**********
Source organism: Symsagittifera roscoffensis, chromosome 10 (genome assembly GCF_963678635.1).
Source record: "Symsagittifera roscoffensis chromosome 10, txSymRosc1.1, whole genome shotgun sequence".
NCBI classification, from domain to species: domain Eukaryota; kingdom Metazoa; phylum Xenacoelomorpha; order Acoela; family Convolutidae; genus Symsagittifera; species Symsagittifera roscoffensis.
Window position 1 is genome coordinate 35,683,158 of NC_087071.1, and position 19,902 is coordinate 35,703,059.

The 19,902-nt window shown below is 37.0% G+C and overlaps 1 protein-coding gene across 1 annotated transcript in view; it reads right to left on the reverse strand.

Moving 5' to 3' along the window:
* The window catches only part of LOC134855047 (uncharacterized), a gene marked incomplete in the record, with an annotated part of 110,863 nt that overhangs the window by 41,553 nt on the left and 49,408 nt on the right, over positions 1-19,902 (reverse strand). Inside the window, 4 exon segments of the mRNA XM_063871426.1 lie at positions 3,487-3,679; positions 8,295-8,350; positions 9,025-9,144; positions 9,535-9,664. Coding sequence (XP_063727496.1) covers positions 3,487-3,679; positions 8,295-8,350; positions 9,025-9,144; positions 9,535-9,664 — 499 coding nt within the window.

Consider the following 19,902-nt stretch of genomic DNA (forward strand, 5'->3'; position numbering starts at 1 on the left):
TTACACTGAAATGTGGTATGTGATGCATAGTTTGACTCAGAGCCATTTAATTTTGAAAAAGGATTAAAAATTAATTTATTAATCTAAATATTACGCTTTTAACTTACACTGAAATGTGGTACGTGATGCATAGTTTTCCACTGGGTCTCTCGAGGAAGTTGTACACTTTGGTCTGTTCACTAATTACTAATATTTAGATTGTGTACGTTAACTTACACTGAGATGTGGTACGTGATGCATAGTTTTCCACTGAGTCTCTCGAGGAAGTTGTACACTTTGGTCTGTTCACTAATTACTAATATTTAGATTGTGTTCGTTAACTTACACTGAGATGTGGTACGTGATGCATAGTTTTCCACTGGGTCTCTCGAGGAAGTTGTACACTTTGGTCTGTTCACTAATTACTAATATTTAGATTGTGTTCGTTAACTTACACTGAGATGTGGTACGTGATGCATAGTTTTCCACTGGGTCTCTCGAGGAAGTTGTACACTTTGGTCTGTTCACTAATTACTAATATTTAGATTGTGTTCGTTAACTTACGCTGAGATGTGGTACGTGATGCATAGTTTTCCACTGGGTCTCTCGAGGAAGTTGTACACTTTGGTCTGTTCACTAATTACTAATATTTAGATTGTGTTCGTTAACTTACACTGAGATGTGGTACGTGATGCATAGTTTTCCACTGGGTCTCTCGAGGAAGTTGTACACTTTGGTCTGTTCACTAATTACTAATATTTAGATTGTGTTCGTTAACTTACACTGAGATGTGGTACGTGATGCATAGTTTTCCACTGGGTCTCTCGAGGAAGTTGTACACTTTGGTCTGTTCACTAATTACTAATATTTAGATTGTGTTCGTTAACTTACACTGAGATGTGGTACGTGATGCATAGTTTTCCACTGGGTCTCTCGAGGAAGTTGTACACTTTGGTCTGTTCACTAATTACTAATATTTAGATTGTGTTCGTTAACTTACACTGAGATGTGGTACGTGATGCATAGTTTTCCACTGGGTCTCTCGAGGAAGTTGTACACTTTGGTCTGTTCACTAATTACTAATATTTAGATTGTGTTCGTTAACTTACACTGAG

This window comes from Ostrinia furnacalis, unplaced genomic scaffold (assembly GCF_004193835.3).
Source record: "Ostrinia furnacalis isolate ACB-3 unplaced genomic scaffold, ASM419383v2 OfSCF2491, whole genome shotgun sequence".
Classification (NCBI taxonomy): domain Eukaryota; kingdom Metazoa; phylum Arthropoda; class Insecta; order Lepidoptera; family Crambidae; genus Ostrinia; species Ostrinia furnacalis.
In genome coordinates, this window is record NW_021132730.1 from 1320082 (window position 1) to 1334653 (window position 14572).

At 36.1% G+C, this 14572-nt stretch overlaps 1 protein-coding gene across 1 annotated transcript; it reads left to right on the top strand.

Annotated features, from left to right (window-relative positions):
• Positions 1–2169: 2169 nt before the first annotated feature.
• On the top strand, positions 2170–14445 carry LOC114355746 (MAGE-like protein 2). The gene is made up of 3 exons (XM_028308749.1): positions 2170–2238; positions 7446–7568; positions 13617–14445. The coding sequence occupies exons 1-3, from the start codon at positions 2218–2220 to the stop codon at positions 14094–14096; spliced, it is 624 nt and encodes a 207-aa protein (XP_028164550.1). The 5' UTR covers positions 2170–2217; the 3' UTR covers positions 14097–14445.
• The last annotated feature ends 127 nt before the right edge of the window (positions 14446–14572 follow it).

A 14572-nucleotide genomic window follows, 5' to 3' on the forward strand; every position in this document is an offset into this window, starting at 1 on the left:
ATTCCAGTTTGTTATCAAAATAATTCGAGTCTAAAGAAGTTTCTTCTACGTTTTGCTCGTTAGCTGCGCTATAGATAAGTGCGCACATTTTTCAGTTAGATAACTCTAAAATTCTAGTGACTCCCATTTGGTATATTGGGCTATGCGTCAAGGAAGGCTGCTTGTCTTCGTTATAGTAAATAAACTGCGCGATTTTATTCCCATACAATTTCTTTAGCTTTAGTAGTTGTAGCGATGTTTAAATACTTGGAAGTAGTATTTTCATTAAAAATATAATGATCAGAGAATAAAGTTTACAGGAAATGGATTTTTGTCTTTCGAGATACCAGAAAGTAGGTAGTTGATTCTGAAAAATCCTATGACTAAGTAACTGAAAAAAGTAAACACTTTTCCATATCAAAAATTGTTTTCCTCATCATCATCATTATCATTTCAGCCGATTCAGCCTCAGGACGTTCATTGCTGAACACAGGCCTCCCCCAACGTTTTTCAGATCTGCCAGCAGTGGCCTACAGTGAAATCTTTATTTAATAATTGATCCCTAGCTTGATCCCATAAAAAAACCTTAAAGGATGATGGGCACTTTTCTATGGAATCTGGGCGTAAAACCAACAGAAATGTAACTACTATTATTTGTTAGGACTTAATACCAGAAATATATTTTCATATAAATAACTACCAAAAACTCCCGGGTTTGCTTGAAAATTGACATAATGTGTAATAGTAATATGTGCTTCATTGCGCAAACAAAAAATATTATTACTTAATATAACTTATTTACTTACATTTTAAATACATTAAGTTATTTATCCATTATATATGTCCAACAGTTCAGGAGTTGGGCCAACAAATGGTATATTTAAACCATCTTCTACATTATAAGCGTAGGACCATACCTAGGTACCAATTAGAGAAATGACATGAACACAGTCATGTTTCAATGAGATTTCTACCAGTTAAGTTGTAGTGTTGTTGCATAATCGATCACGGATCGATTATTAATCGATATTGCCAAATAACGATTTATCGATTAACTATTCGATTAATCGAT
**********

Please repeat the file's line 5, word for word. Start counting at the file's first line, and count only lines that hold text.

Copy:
The 19,902-nt window shown below is 37.0% G+C and overlaps 1 protein-coding gene across 1 annotated transcript in view; it reads right to left on the reverse strand.